Economy, Business And Markets

CBI Outlines Financial Achievement Post Sanctions

A new Central Bank of Iran report highlights the achievements of the country’s nuclear accord with world powers in the banking and monetary sectors
The CBI reports that international branches of Iranian banks have been reactivated.  ]
The CBI reports that international branches of Iranian banks have been reactivated.  ]

The Central Bank of Iran has published a report detailing the achievements of the country’s nuclear accord with world powers in the banking and monetary sectors, as the country marks the first anniversary of the implementation of the landmark deal.

The document indicates that since imports constitute a significant share of the country’s balance of payments, banking sanctions had derailed the course of imports due to payment disruptions “in a way that the main mechanism of payments in foreign trade changed to payment orders from letters of credit”, reported.

Iran’s nuclear accord, formally known as the Joint Comprehensive Plan of Action, was reached in Vienna on 14 July 2015 between Iran and six world powers. The accord, which placed time-bound constraints on Tehran’s nuclear activities in return for sanctions relief, came into force on January 16, 2016.

The central bank report notes that from the day until 22 December, 13,995 letters of credit worth $12.8 million were opened.

“After the implementation of JCPOA, access to the country’s foreign exchange reserves was eased and a majority of the assets of the central bank outside the country were released,” reads the report.

“After the deal was implemented, more than $9.9 billion of the central bank’s frozen oil money were released and repatriated from the UAE, Britain, India, Greece, Italy and Norway.”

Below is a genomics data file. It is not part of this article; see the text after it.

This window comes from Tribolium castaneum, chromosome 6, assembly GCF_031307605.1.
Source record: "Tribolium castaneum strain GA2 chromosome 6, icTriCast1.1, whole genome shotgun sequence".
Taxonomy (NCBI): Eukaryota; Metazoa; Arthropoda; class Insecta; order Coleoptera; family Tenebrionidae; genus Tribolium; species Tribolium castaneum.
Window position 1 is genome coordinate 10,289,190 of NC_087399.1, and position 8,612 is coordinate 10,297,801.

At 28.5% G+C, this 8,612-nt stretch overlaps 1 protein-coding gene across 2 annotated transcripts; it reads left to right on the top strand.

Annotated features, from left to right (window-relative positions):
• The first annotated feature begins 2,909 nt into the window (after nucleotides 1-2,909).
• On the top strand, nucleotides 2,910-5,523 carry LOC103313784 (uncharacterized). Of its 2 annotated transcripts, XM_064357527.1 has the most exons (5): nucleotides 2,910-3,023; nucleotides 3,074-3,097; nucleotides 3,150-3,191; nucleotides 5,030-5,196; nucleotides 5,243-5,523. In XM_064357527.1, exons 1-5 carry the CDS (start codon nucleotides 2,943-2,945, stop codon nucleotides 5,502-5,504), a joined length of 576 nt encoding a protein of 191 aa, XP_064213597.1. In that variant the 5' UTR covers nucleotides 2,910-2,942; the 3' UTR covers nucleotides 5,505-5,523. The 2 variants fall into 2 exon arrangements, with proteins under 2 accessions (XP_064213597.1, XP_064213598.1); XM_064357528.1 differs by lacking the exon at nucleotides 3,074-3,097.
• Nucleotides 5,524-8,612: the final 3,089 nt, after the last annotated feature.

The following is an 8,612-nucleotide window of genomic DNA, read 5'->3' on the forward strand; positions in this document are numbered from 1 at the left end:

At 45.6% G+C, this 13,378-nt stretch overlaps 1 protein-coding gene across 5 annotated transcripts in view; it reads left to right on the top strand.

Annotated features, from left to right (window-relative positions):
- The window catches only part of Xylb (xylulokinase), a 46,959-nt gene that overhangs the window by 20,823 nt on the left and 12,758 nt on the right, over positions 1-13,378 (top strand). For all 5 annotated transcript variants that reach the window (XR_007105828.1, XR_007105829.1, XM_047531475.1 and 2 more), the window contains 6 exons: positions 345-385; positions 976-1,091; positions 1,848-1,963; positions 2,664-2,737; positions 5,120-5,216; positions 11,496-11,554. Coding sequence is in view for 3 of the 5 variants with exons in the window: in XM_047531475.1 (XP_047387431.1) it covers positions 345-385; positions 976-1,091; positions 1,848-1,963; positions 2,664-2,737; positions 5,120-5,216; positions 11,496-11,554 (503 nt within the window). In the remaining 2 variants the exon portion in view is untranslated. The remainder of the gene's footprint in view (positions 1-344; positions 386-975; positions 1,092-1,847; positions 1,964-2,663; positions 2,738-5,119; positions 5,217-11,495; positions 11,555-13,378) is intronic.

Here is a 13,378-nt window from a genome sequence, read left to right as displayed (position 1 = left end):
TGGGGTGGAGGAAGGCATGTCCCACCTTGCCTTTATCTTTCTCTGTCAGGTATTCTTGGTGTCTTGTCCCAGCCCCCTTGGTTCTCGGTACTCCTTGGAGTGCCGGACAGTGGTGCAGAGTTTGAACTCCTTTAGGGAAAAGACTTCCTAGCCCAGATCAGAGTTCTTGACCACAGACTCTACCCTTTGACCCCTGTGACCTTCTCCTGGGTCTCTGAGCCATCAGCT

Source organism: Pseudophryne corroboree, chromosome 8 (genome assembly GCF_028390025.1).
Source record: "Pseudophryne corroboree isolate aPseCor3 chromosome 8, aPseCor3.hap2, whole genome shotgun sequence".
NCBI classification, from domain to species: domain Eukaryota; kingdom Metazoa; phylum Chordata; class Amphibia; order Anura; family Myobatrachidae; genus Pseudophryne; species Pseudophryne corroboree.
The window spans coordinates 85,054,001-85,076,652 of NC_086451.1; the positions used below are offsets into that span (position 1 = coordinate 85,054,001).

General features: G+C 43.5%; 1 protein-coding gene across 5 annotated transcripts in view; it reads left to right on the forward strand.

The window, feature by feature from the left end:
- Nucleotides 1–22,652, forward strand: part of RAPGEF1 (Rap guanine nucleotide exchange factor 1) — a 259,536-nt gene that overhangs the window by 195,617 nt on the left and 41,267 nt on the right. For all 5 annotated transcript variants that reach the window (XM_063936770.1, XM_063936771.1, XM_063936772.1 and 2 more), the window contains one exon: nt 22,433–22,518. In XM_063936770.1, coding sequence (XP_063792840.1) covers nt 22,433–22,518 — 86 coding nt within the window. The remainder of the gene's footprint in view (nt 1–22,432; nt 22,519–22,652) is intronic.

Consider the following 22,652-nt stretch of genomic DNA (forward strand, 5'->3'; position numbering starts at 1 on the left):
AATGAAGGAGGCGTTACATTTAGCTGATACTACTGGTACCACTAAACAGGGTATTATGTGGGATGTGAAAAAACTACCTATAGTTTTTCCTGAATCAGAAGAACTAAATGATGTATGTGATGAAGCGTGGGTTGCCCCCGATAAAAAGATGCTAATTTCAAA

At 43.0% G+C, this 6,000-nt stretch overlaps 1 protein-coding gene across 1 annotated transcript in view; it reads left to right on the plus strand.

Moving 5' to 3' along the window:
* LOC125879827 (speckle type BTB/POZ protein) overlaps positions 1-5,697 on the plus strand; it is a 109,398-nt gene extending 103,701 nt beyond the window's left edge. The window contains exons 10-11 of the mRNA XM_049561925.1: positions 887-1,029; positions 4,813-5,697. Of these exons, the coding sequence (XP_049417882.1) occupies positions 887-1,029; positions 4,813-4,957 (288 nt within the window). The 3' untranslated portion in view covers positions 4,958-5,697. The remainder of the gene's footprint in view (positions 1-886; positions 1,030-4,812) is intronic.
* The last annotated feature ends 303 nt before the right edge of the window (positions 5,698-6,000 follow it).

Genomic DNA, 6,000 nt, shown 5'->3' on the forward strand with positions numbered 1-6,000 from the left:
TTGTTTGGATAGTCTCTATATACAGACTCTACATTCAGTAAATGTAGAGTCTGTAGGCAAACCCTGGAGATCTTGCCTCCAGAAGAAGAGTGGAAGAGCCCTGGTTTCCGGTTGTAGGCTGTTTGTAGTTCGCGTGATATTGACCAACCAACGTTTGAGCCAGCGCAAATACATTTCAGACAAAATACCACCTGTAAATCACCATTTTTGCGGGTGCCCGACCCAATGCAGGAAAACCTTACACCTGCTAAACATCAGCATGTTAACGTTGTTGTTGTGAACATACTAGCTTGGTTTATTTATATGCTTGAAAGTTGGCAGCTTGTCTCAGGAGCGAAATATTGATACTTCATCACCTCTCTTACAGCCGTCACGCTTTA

The bank adds that after the adoption of the interim agreement, $12 billion of its blocked assets were freed from Japan, South Korea and India in the form of installments.

The CBI points out that to safeguard the foreign exchange income resulted from the oil and gas sales, 281 foreign exchange accounts were opened during 2008- 10 mostly in European countries.

Countries receiving Iranian energy exports were bound by US sanctions to keep the oil revenues in their banks and refrain from transferring them to other nations.

“As a result of this embargo, oil revenues were strictly used to facilitate legitimate trade between Iran and those countries,” the report said.

  Banking Ties

During sanctions and from 2012 to 2014, notes CBI, it had 46 accounts in local currencies with banks in China, Russia, India and South Korea.

After the sanctions and at the beginning of 2016, the bank reports success in opening 40 accounts with European and Asian counterparts, including the central banks of Italy, Austria and Japan, and commercial banks of Austria, Switzerland, Belgium, Spain, India, South Korea, China, Turkey and Russia through which “currency transfers are underway”.

CBI refers to the establishment of correspondent banking relations as necessary for conducting business and trade collaborations on the international scale. With sanctions against oil imports from Iran and the severance of ties between Iranian banks and international banks and credit institutions, “the nature of sanctions changed and turned from targeted sanctions into an economic war”.

To put matters into perspective, the central bank notes that before the sanctions and in 2006, 633 banks had correspondent relations with Iran, a number that drastically reduced to 50 before the JCPOA and in 2014.

“Fortunately, the trend is improving with the removal of sanctions and to this day, the number of international banks that have correspondent relations with our country has risen to 238,” it said.

CBI also reports that the international branches of Iranian banks have been activated, “in a way that the Europaisch-Iranische Handelsbank in Germany, Persia International Bank in the UK and a number of Iranian bank branches in Germany, France and Italy were reconnected to TARGET 2”.

TARGET 2 is a payment system owned and operated by the Eurosystem. It is the leading European platform for processing large-value payments and is used by both central banks and commercial banks to process payments in euro in real time.

The report details the amount of Iranian assets that were released as a result of the negotiations. As part of the Geneva interim agreement, which was signed in November 2013 and its two subsequent extensions, a total of $11.2 billion of Iranian assets were freed with the amount reaching $30 billion since the agreement’s implementation.

During the implementation of JCPOA, a further $1.4 billion and after its implementation, “at least $30 billion” were released. 

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